CORONAVIRUS STIMULUS CHECKS

Can I get a third stimulus money if I get unemployment benefits?

The American Rescue Plan signed into law by President Joe Biden will extend unemployment benefits and get millions of Americans a $1,400 stimulus check.

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Can I get a third stimulus money if I get unemployment benefits?
OLIVIER DOULIERY AFP

As the US begins to see the light at the end of the tunnel with the number of vaccinations steadily increasing and the number of infections dropping the economy may begin to heal. To help speed up the recovery and hold struggling Americans over until the pandemic is defeated, congressional Democrats passed President Joe Biden’s $1.9 trillion covid-19 relief bill the American Rescue Plan.

Two features of the bill will help prop up household finances, one in the short term and the other through to Labor Day. The White House has said that the first wave of $1,400 stimulus checks will begin appearing in American's bank accounts as soon as this weekend. US Workers who are jobless can now expect unemployment benefits to continue through to early September, that were set to expire 14 March.

Can you receive a stimulus check while on unemployment?

The two provisions in the pandemic relief bill are not mutually exclusive, just because you receive one does not mean you can’t receive the other. In many cases both will be necessary to shore up the finances of households across the nation.

Whereas the direct stimulus payments will be sent out by the Internal Revenue Service (IRS) the federal pandemic unemployment benefits will be distributed by state unemployment agencies. The former is a refundable tax credit for 2021 paid in advance and the latter taxable income.

Eligibility for the third stimulus check

As with the previous two rounds of direct stimulus payments, in the third round individuals who have an adjusted gross income (AGI) of $75,000, couples making $150,000, or heads of household earning $112,500, plus their children or adult dependents, qualify for the full $1,400 per person. Mixed-status households, where members have different citizenship but at least one person has a Social Security Number, are also eligible for a payment.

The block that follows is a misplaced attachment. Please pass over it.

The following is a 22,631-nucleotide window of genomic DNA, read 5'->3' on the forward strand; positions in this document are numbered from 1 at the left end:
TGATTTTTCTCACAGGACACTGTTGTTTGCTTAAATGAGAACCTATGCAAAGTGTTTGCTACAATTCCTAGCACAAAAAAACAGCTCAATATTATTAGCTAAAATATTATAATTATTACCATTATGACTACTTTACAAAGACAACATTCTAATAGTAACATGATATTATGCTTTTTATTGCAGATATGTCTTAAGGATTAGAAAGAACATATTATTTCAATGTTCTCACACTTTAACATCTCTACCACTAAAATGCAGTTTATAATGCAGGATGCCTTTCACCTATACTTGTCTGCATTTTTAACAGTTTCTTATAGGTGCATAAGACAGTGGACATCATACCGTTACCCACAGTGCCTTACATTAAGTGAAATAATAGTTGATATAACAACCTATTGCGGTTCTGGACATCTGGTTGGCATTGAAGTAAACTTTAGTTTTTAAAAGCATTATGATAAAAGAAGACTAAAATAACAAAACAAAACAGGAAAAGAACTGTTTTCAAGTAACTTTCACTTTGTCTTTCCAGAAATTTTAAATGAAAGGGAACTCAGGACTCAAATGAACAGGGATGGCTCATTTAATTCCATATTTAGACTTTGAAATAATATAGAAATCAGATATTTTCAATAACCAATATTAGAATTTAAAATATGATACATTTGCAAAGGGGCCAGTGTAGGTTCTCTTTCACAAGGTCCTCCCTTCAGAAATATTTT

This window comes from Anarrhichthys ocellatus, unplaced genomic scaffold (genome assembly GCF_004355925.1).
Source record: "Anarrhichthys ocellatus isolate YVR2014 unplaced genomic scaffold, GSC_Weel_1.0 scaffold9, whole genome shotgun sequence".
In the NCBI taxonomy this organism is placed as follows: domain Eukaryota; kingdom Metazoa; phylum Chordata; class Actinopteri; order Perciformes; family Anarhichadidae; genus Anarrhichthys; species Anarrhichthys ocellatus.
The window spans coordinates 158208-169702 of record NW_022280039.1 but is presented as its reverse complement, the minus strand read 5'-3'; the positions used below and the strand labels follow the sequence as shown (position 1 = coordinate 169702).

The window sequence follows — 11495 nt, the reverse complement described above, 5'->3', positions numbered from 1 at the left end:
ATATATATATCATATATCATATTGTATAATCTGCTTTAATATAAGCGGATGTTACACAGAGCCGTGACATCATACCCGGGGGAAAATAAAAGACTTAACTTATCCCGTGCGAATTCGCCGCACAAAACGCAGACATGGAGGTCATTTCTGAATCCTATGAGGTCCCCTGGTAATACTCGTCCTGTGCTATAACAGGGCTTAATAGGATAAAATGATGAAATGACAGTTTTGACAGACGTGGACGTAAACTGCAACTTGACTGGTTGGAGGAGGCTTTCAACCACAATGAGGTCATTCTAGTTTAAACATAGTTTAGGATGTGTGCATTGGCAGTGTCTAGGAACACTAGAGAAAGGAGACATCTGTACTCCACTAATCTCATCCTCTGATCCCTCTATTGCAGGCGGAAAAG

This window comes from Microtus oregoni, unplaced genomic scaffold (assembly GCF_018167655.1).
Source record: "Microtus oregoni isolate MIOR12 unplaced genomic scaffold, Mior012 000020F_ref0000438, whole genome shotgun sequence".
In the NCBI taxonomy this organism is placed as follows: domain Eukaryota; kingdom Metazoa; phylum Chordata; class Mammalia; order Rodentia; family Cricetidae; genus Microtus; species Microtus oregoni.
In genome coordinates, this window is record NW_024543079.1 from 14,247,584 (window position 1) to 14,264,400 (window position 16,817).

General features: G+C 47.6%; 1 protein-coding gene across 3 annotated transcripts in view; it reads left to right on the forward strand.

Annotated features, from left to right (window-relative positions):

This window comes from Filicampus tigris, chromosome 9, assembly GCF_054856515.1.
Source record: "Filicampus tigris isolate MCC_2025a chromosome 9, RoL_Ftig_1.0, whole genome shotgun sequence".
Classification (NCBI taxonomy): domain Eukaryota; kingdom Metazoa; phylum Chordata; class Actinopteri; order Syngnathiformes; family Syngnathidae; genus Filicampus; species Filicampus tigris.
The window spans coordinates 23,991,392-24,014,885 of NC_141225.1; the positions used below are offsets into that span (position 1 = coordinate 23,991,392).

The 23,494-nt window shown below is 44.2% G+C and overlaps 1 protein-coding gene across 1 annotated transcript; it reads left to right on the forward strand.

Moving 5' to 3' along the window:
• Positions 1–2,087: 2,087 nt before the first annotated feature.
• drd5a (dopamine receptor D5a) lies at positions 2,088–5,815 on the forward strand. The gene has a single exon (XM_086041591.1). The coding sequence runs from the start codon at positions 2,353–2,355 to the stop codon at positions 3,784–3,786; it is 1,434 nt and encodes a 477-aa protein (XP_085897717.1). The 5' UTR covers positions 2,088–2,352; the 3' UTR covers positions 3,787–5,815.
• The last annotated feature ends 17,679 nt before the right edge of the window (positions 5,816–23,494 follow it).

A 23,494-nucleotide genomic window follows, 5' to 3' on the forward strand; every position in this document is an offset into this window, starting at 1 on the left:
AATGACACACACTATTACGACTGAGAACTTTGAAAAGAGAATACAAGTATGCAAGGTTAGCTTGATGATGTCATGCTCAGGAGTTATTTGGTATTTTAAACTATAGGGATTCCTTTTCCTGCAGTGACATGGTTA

However, above those income thresholds, the direct stimulus payment amounts will phase out much faster than in the previous two rounds. An individual with an AGI of $80,000, a couple making $160,000, or a head of household earning $120,000 won’t see any stimulus money. This was a last-minute deal to keep moderate Democrats on board who wanted to more narrowly target the direct stimulus payments.

Extended unemployment benefits

The unemployed will receive a $300 weekly boost to jobless aid that will continue until 6 September, along with other federal pandemic unemployment benefits.

Mixed-Earner Unemployment Compensation will provide an extra $100 per week for those whose income is a mix of self-employed, 1099 income, and wages paid by their employer, W-2 income. This jobless aid will continue until 6 September.

There is also an extension to the Pandemic Unemployment Assistance (PUA) program, which covers the self-employed, gig workers, part-timers and others who are not able to receive regular state unemployment benefits. Pandemic Emergency Unemployment Compensation (PEUC) for the long term out of work is available until 6 September as well and both are capped at a cumulative total of 79 weeks, up from 50.

Unemployment benefits: how to apply

To apply for the benefit payments you need to file a claim with the unemployment insurance program in the state where you last worked. States have their own procedures for doing so, but can usually be filed in person, by telephone, or online.

Here we provide some general tips to get started.

Advice for unemployment benefit applications:

  • As soon as possible after you become unemployed, you should contact your state's unemployment insurance programme.
  • The claim should usually be made with the state where you last worked. If you worked in a state other than the one where you now live or if you worked in multiple states, the state unemployment insurance agency where you now live can provide information about how to file your claim with other states.
  • To file the claim you will need addresses and dates of your former employment, so be sure to give the correct information to avoid delays.

You can find the contact information for your state's unemployment office on the Department of Labor Online Portal.

Stimulus relief bill: latest news

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